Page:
So, will Sabrina, who had low self-esteem about being Asian, support the litigant in the SFFA v. Harvard case against Harvard's consideration of ethnicity for admission?
“I think the immediate question that many Chinese Americans are concerned with is: Does ACA-5/Prop 16 mean that my child will be less likely to get into college or university? Here are some of the more specific concerns that I’ve heard:
‘The educational obstacles that students may face (i.e. not being able to afford extra tutoring, having to work a part-time job after school instead of studying, etc.) is a class issue. Therefore, considering race is unnecessary.’
‘Isn’t race-based affirmative action just a band aid solution for educational inequalities that exist way before students apply to college?’
“These are valid concerns! However, they do not quite capture the full extent of the situation. Let’s look at the first concern:
“If we hypothetically compare a poor white student and a poor Asian American student—and for the sake of argument, let’s say everything about their socioeconomic status is exactly the same—we know that both students will face hardships as they grow up. Maybe they both had to work two jobs and take care of a sick relative growing up, and they both couldn’t afford SAT tutoring.
“But the poor white student did not grow up being teased about his mom’s funny accent, and did not grow up getting mistaken for every other white boy in his class. The poor white student never had to bear the burden of becoming the family’s translator and learn how to navigate bills and tax laws in middle school, as is this case for many second generation Asian Americans. That poor white student (God forbid) will be more likely to die of an unintentional injury, unlike Asian Americans, whose leading cause of death among ages 15-24 is suicide. Class cannot explain away anti-Asian hate crimes. No matter how many Teslas I own, PhDs I earn, or houses I buy, if a racist person sees my face, they will scream at me for being a dirty bat-eater from China.
“By the same token, if we replace the Asian American student with a Black American student, that poor white student did not grow up watching people clutch their bags in fear every time they walked past someone. That poor white student, just by virtue of having a white-sounding name, will be more likely to get a job interview. That poor white student will be encouraged by his teachers to take advanced classes, unlike his Black classmates. That poor white student will not be shot by a police officer for playing with a toy gun. There are realities in this country that exist beyond class, and they have real impacts on people’s mental and physical health. The science backs it up.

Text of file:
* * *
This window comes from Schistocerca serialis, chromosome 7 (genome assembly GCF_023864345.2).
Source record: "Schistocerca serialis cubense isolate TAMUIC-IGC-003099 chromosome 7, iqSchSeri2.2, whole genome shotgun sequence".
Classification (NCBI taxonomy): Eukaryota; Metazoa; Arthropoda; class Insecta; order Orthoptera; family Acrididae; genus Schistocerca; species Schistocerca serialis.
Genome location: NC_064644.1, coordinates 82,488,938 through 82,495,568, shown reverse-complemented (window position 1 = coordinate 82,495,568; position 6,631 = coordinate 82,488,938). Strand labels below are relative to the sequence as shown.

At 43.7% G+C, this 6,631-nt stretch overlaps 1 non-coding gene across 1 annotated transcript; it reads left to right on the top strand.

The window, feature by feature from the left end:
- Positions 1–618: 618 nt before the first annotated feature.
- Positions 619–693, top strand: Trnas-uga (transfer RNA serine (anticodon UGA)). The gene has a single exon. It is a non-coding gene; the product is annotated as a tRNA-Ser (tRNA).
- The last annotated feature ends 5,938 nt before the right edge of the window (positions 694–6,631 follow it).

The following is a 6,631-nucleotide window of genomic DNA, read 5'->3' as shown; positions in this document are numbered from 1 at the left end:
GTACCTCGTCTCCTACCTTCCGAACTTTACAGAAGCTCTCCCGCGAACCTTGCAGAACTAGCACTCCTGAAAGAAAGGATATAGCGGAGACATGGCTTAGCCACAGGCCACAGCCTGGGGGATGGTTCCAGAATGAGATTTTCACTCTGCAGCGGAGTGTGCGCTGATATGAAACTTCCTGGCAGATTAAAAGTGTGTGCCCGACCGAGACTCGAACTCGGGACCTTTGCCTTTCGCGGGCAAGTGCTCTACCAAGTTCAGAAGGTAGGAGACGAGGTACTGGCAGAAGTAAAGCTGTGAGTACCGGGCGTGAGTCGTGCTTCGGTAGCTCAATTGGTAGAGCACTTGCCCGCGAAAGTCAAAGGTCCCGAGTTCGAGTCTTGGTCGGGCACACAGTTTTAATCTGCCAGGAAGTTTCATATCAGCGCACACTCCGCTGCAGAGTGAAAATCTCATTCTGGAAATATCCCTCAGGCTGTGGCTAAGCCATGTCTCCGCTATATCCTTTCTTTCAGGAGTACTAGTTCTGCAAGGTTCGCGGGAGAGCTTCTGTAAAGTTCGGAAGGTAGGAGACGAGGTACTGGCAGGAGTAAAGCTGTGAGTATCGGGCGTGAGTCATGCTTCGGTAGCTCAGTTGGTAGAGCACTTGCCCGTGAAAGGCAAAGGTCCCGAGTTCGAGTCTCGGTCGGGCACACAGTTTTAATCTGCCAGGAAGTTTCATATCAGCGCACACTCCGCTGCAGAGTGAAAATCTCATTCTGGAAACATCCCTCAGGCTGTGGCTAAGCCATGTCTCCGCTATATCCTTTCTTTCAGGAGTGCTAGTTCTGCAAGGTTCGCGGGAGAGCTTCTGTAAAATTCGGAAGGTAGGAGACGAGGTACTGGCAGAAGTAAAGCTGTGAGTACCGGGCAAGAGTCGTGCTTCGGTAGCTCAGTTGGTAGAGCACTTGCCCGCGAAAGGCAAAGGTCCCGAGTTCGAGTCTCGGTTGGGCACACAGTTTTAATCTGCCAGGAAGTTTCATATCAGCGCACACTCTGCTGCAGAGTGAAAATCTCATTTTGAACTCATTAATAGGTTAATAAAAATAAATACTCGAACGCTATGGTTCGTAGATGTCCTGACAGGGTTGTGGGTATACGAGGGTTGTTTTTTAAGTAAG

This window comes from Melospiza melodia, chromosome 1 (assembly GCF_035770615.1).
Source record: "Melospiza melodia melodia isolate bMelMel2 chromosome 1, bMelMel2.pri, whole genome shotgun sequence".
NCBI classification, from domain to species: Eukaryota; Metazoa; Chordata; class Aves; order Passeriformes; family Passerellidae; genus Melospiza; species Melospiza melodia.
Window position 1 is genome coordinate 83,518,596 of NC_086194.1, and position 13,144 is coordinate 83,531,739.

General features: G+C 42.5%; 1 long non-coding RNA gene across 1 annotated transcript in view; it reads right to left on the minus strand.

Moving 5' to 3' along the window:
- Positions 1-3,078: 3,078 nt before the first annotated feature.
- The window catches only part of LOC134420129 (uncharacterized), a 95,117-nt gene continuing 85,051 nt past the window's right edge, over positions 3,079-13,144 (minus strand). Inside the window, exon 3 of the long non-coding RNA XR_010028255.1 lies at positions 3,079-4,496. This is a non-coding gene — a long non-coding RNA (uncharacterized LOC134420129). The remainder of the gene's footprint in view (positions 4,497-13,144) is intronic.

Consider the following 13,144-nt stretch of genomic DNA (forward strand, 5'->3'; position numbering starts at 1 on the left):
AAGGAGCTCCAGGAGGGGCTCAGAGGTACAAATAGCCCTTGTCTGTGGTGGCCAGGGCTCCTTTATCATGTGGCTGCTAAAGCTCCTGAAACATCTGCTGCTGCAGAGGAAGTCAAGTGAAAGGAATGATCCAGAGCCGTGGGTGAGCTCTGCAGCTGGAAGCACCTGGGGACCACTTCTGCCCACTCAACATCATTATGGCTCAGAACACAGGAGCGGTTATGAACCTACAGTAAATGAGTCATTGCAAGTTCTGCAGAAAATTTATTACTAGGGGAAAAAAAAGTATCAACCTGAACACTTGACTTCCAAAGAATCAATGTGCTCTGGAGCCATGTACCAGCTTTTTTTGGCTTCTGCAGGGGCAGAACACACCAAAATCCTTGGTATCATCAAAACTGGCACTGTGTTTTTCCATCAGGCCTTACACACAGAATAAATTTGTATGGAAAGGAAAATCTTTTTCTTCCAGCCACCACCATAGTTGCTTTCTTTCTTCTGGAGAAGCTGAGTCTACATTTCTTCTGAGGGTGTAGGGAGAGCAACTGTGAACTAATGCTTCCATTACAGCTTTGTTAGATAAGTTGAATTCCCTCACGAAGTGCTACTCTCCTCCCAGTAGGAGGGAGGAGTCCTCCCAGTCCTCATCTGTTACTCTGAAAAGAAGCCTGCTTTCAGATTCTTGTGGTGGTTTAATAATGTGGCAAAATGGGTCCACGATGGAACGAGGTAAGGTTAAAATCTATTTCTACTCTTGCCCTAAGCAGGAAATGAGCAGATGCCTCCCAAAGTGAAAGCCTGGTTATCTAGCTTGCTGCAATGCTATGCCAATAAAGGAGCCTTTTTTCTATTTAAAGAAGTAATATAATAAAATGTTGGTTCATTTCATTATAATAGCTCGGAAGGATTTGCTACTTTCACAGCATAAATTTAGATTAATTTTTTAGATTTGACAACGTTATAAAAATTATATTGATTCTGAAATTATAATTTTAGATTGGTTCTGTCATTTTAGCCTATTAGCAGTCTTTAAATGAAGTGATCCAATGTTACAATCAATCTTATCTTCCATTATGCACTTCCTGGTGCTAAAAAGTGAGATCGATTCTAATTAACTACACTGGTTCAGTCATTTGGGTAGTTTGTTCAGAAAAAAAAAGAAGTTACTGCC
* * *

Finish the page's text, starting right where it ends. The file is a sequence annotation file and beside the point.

“The extra consideration of race in the college application process is just an attempt to confront the fact that we still live in the shadow of racism in America. Race inevitably affects everyone's life: white, Asian, black, Latino or Native American, or any combination thereof.”
Hearing this, some people may say that affirmative action is a good starting point, but isn't it difficult to ensure absolute fairness in practice? For example, is it actually detrimental for Asians, taking into account that the advantage of whites is statistical (proportionally, a larger proportion of whites get more resources and privileges than Black people), so shouldn’t we analyze specific issues on an individual basis? This involves a core premise of supporting AA: Harvard and other university admissions must be comprehensively evaluated in combination with ethnicity and other factors.
The admission brought by AA is not only directly beneficial for Asian Americans to be admitted, but the diverse campus formed also has educational value for all ethnic groups. Specifically in the SFFA v. Harvard case, the amicus curiae signed by Xin Sheng Project shows that Harvard's admissions policy that considers race is designed to provide an environment of diversity; this is not limited to only racial diversity, nor limited to Black and/or Latine applicants. Such an admission method may be difficult for us Chinese to understand when we come from an environment where only the yearly Gaokao is used as the sole university admission standard.